John FitzGerald: Early adopters can pay a heavy price

Cost of wind technology has fallen sharply and same is happening with solar power but charging structure reform needed to ensure poor do not bear disproportionate cost

In 1992, wind power was a very expensive technology but this did not stop some advocates suggesting an immediate large-scale adoption in Ireland. File photograph: Nick Ansell/PA Wire

In 1992, wind power was a very expensive technology but this did not stop some advocates suggesting an immediate large-scale adoption in Ireland. File photograph: Nick Ansell/PA Wire

 

In 1992, when the problem of climate change was first beginning to attract major public attention, the ESB held a conference on using wind power to generate electricity.

At the time wind power was a very expensive technology but this did not stop some advocates suggesting an immediate large-scale adoption in Ireland. At the conference I recommended waiting until the cost fell before making a large-scale investment.

Charlie Haughey, who had just retired as taoiseach, chaired the conference, reflecting an early high-level commitment to tackling global warming. However, he suggested that the caution I expressed showed a lack of vision “typical” of an economist.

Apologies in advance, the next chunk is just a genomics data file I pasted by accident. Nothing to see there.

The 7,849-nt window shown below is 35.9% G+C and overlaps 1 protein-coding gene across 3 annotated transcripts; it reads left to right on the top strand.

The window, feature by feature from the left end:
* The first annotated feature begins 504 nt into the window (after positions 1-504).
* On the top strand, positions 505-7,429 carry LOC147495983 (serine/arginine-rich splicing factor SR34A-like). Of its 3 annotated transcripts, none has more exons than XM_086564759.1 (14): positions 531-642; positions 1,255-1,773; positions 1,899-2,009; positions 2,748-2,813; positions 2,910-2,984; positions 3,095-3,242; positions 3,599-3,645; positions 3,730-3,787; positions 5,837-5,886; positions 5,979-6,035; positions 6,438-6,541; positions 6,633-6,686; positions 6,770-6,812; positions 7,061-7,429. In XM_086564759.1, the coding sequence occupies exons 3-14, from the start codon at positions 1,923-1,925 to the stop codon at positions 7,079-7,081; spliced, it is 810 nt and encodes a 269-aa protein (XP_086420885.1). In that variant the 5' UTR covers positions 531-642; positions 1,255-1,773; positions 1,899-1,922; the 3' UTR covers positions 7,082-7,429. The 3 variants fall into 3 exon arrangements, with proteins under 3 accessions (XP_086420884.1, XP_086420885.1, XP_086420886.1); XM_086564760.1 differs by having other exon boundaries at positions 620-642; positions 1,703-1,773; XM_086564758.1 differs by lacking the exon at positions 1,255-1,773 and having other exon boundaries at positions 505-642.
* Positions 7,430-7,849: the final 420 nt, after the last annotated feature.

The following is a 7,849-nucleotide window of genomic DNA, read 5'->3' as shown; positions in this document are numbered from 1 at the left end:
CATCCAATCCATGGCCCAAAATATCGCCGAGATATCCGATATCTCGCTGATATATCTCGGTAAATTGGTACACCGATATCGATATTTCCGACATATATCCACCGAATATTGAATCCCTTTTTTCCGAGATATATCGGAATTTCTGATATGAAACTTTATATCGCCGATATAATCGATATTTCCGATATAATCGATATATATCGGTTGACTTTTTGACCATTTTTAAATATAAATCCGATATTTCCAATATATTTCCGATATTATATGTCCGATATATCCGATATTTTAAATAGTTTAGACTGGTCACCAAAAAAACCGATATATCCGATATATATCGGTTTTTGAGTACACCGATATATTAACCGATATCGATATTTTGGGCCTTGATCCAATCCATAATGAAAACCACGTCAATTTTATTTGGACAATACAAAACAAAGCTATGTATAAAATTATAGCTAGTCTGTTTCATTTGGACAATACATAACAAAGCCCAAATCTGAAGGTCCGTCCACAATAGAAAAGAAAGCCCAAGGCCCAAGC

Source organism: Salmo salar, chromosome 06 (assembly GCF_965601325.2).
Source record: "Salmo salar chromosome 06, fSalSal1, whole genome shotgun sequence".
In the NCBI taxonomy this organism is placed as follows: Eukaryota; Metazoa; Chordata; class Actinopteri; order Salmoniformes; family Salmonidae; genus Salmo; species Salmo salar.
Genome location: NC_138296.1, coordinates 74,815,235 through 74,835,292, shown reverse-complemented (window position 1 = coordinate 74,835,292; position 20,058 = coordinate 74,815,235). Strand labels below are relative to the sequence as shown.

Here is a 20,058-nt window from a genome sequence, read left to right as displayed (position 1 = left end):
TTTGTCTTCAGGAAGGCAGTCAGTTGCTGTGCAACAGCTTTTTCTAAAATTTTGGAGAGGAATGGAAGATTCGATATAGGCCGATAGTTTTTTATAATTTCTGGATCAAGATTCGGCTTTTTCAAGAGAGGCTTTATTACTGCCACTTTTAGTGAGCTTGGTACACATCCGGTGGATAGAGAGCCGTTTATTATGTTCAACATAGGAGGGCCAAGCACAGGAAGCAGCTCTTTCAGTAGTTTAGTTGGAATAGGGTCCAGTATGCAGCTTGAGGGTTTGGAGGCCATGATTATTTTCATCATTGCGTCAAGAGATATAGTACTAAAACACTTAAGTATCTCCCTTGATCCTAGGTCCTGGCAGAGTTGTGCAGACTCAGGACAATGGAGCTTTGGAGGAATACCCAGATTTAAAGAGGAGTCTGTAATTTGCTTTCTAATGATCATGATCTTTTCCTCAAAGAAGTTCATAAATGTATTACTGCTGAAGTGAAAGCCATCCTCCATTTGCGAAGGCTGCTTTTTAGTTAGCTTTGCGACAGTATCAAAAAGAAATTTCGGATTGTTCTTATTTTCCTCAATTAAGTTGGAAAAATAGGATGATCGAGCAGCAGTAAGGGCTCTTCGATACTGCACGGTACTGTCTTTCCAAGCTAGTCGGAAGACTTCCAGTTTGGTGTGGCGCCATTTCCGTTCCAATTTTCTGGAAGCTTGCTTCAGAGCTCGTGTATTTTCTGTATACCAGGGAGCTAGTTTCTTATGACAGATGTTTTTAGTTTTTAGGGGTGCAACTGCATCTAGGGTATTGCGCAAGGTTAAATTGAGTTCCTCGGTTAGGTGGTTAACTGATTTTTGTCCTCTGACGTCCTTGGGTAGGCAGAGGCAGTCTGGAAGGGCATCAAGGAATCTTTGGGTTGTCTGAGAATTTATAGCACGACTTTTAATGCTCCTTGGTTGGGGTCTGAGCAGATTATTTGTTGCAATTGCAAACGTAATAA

More than 20 years on we now have major investment in onshore wind power at a much more reasonable price. The cost of subsidising the current level of wind accounts for around 2 per cent of the average electricity bill.

One of the lessons of the development of this and other technologies is that the cost of new inventions falls for some considerable time. Early adopters tend to pay a high price.

This has been the experience in Germany with another even newer technology – solar power. Germany began deploying solar power about a decade ago through a very generous subsidy regime. Today solar generation accounts for more than 30 per cent of German electricity generation capacity and 6 per cent of German electricity consumption.

However, this extensive deployment of solar power has come at a very considerable cost for German households. Today German households, whose electricity is already expensive, pay an additional premium of around a third to pay for solar-powered electricity.

The cost of the solar cells for generating electricity has fallen dramatically since the German subsidy scheme began over a decade ago. As shown in the accompanyoing graphic, the cost today is less than a third of what it was in 2009.

Lower energy bills

If the German government had delayed implementation of the scheme until the technology was as mature as it is today, German households would have dramatically lower energy bills.

Deploying an immature technology prematurely came at a very high cost.

Fitzgerald solar cells

More recently, albeit on foot of a lower subsidy, there has been a similar large roll-out of solar cells on top of houses in Queensland in Australia. About a third of houses in Brisbane now generate their own electricity from day-time sunlight.

The Queensland subsidy was attractive to older and richer households who, by installing solar cells, have dramatically reduced their consumption of publicly-generated electricity.